The Elgin Marbles: Needs Subtitle
The Elgin Marbles are sculptures housed in the British Museum, which once adorned the Athenian Parthenon. They were removed from the Parthenon by Thomas Bruce, the seventh Lord of Elgin and British Ambassador to the Ottoman Empire, in 1803, and have been on display in the British Museum since 1816. In 1981, it became a stated goal of the Greek Cultural Minister to repatriate them to the National Archaeological Museum in Athens.
The Parthenon after centuries of worship, war, and imperialism
The Parthenon was constructed between 447 and 438 BCE and served as a temple of Athena. Like many ancient religious sites, the Parthenon continued on through the centuries as a center of worship; it was used as a church in the Byzantine period, and as a mosque after the fifteenth century Ottoman conquest.
Though the Parthenon underwent the expected wear and tear of the centuries, it wasn’t until the 1680s that it was actually damaged when undergoing fire from Venetian troops.
Elgin began his ambassadorial career in 1799 and remained in the post of British Ambassador to the Ottoman Empire until 1803. Like many men of his class, he had a passion for antiquities—particularly for those of the Classical Greek persuasion—and jumped at the chance to reside in such an exotic locale.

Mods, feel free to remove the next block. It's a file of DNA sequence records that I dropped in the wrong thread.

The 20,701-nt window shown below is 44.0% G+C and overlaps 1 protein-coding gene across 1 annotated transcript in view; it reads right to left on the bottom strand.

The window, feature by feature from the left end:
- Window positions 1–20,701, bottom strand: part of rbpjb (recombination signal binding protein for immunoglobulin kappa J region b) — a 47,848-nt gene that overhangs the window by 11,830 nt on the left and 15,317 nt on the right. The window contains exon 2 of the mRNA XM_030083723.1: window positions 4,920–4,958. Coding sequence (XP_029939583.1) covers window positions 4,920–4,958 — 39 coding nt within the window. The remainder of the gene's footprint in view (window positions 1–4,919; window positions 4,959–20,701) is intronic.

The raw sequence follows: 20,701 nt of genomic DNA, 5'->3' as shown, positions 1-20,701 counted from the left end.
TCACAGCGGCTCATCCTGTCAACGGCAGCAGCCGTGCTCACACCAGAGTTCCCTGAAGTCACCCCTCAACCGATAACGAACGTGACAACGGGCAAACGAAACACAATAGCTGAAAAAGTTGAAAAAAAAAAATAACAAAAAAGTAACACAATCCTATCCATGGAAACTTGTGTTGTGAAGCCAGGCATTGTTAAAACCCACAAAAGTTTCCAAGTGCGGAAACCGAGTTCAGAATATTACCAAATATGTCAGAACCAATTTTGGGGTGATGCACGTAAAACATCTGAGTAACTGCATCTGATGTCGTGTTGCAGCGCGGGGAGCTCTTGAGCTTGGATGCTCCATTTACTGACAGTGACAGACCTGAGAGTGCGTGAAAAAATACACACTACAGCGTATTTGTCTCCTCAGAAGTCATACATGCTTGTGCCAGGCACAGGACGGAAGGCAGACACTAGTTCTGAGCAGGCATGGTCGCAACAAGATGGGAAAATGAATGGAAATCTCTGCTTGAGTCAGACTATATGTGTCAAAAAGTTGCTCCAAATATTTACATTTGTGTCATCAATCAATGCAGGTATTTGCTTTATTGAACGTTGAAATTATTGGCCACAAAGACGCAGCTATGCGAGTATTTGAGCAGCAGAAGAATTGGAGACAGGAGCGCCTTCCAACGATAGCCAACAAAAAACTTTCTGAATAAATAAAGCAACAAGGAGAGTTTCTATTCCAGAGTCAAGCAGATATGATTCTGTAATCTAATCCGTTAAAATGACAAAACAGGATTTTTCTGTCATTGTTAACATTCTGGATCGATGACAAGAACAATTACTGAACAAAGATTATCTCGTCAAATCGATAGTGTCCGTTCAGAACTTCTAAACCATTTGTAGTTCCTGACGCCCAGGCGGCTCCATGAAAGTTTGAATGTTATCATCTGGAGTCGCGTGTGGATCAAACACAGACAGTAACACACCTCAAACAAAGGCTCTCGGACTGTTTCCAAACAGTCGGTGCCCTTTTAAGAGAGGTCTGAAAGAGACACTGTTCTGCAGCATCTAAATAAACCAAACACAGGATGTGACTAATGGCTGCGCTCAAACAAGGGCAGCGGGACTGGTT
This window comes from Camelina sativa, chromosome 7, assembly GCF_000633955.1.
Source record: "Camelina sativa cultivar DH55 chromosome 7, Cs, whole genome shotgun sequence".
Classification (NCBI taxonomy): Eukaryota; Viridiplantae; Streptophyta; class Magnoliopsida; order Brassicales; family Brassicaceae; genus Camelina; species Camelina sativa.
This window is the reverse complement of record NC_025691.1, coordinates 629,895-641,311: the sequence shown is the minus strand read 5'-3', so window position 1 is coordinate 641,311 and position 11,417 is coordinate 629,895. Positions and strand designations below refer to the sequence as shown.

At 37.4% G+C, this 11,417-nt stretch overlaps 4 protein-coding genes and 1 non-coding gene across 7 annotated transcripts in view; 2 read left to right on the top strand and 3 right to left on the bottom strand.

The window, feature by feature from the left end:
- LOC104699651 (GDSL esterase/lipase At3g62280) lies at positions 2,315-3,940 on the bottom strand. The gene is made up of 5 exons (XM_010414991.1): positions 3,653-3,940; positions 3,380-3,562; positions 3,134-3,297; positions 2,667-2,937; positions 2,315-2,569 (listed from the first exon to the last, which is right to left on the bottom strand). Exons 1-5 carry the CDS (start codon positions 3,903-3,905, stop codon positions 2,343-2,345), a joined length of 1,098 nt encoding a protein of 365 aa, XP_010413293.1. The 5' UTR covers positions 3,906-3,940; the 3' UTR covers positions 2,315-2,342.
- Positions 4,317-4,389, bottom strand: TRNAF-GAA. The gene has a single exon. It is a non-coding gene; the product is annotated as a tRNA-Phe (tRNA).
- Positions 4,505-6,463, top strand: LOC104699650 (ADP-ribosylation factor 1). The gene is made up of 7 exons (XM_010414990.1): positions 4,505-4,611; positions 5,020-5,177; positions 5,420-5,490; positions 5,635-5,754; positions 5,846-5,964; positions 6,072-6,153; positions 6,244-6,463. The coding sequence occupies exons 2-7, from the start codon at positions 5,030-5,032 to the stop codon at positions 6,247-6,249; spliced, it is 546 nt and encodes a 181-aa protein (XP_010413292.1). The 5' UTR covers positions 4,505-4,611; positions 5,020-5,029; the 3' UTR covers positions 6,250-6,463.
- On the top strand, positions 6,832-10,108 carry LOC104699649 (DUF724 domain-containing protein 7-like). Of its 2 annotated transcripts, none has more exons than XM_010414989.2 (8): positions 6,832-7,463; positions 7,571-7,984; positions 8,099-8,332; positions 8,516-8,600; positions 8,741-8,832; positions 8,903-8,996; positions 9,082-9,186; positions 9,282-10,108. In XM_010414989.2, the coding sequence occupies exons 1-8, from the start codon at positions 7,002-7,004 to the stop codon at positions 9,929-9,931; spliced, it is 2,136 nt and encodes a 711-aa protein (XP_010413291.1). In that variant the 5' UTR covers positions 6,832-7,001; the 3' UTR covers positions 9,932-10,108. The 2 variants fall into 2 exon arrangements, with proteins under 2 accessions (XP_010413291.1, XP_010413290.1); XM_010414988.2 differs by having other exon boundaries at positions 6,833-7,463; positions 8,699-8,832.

Busy with his ambassadorial duties, Elgin appointed a team led by his private secretary, Philip Hunt, to represent his interests in Athens. Hunt’s job was to organize digs in the Acropolis area, and remove inscriptions and reliefs from the site. Elgin’s team received permission from the Ottoman government to carry out said activities.
Hunt interpreted the decree to mean that it allowed for the removal of sculptures from the structure of the Parthenon itself, and persuaded the governor of Athens to share this interpretation. Elgin, believing that the Ottoman government was indifferent towards the survival of the sculptures, supported this. As the sculptures were being removed, Elgin’s team further damaged the sculptures by cutting them into smaller pieces in order to more easily remove them.
Detailing from the Elgin Marbles
Their removal was controversial even at the time. Elgin had the marbles shipped to England in 1803, and, unable to shed the stigma attached to them, stored them in a damp shed for thirteen years.
Parliament purchased the marbles in 1816, and promptly deposited them in the British Museum. They have been there ever since.
Gallery of the British Museum where the marbles are on display
Greek rhetoric on the subject of the Marbles is deeply emotional, speaking of them in terms of children being violently removed from their family, and national heritage being mutilated. Greece has accused the British Museum of further damaging the marbles through harmful cleaning processes, further exacerbating the dialogue surrounding the issue.
Though this post focuses on the pieces residing in the British Museum, other sculptures from the Parthenon are in the Louvre, Copenhagen, Italy, and around half are in the Acropolis Museum in Athens. It is the eventual goal of the Greek government to reunite all of the sculptures in the National Archaeological Museum, pictured below.
The Greek National Archaeological Museum
The British Museum, along with a consortium of major museums across the world, has stated that repatriation would set a very damaging precedent for the global museum system. It has also been argued that, after 200 years of British residency, the Marbles have become a part of British culture.
The debate is ongoing.